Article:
And then, the tiny panes of glass started shaking, the 4 story high brick walls were shaking and the rumbling turned into a snapping as visible waves lifted and separated the linoleum tiles and snapped them back together after the waves crested. We were on the far side of the gym, so we all sat dumbfounded in complete silence (yes, even the children!) eerily watching the waves of floor roll towards us like surf at the ocean. It lifted us two by two (in pairs across the circle), passed through us and sat us back down with a snap. It felt like it looks in a sci-fi movie to pass through a force field. And then the snapping sound continued as the way finished the room, shook the bricks on the other side and left with a few pings of the glass from the final wall. And then stillness. Silence. My head spinning to compute what had just happened. The image of the floor rising, separating, and bounding towards me in a wave is seared in my mind. It is an image that makes no sense to a mind that has come to trust that the earth below my feet is solid and that it stays put. Once the stun wore off, I immediately thought of after shocks. I said to the children, “OK, next time anyone feels the floor move let’s see how quickly we can race to the double door frame.” Then we played a “game” to see how many of us could fit in the doorframe at one time. We felt no aftershocks, but for a 27 year old who was newly on the West Coast and responsible for the lives of 15 children the game was a necessity.
Seeing the ground move like the ocean was incomprehensible. And so is trying to fathom our own mortality. Our nonexistence is not fathomable to us. And yet, it is the only true security we have. The only thing we know for sure is that we will die. For a species, or maybe it’s just a culture, built on the desire for permanence and certainty, our own impermanence is the only certainty we have. We could find out one day when we’re having a pesky hemorrhoid removed that we instead we have a rare cancer that could kill us. Or we could have a picnic and get swallowed by the earth nearly instantaneously.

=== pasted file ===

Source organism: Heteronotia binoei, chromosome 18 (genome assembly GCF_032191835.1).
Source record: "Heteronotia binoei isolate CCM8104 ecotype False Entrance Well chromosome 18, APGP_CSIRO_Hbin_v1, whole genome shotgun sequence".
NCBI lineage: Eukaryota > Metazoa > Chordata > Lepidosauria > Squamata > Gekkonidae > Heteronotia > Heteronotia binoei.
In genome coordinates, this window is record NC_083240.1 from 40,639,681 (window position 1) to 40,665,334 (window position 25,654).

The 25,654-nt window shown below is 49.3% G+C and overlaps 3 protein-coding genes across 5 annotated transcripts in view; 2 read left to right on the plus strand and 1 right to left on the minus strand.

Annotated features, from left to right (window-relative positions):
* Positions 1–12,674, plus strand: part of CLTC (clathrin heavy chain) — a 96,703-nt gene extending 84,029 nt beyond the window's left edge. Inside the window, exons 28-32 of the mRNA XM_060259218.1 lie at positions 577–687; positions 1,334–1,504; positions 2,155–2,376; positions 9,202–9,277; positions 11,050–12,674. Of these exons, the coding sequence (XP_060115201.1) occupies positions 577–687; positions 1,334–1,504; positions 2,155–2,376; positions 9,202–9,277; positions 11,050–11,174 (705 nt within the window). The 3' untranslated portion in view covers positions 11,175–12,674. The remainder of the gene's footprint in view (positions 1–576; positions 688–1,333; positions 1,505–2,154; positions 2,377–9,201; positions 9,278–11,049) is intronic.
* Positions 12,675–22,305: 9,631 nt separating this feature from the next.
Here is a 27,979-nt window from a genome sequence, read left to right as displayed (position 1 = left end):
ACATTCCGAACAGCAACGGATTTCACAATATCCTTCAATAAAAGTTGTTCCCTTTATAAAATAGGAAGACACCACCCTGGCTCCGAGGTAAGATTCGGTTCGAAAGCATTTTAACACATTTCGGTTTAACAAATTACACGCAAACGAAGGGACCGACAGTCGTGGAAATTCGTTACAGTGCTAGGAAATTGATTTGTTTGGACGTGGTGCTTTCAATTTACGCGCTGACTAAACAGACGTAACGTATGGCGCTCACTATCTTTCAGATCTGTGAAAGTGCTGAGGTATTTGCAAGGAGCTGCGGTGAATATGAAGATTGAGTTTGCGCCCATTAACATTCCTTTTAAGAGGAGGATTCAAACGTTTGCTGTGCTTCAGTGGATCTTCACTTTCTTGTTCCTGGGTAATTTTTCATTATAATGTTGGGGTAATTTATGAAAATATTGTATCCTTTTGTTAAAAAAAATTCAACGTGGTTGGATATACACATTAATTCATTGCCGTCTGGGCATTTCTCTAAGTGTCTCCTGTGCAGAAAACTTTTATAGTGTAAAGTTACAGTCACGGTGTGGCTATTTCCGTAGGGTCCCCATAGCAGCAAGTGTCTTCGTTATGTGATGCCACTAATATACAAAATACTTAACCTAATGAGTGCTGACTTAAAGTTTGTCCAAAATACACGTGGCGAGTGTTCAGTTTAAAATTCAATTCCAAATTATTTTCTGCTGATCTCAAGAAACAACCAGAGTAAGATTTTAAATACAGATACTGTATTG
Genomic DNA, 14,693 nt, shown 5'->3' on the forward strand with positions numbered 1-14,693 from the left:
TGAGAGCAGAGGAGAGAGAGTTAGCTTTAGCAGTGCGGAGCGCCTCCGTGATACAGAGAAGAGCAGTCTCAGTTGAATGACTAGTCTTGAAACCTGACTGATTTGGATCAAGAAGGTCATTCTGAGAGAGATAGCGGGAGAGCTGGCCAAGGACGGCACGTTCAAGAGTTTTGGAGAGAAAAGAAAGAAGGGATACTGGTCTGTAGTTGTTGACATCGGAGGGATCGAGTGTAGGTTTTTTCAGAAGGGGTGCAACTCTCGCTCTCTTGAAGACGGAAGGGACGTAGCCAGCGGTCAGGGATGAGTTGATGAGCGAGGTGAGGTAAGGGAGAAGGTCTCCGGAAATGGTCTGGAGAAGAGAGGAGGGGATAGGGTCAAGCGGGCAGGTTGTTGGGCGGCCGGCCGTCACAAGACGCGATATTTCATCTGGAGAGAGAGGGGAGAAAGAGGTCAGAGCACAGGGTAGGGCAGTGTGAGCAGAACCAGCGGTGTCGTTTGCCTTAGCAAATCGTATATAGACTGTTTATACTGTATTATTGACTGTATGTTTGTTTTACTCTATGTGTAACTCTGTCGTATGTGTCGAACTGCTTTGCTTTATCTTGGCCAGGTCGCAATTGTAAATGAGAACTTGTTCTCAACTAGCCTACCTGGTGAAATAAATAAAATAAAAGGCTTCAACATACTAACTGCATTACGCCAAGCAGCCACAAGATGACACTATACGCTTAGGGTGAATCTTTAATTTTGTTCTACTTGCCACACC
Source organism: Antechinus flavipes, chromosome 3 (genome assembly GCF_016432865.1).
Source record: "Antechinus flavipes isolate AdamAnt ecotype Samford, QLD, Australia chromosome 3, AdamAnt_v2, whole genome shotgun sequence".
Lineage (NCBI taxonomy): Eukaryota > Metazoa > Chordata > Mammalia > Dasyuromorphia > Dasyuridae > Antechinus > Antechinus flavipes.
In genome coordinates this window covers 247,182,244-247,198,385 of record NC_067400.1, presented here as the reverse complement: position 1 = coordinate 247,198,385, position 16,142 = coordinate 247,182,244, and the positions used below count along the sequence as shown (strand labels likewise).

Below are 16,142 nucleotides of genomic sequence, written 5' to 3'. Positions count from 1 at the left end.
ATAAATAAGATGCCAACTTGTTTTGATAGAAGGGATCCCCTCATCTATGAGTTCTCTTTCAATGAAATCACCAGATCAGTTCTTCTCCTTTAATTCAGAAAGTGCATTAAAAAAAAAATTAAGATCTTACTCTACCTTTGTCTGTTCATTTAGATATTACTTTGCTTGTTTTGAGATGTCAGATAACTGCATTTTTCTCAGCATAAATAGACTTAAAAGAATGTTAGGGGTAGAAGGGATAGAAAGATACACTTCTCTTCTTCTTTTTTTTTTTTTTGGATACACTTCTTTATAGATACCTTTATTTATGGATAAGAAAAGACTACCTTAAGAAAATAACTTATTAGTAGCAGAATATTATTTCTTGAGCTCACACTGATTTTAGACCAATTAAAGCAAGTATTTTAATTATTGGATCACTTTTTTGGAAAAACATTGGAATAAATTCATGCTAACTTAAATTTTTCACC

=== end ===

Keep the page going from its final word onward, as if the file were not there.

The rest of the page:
This week I had my own earthquake of sorts. The kind that sent me to the hospital with high fevers and threats of a blood infection. The kind where all the medical staff and me are forced to wear masks and seal doors. It was a reminder that even though my body’s been managing this whole cancer thing and cancer treatment thing pretty well, things can go South very quickly. When I’m not expecting it. But this time there was no blood infection. There was the flu. The earthquake was just a hiccup, just a reminder how fortunate I am to be dancing on this earth. I am not suggesting that we live in fear of what could happen, but that we live in awareness and gratitude for the flowers blooming from the ground that gives us the illusion it is steady.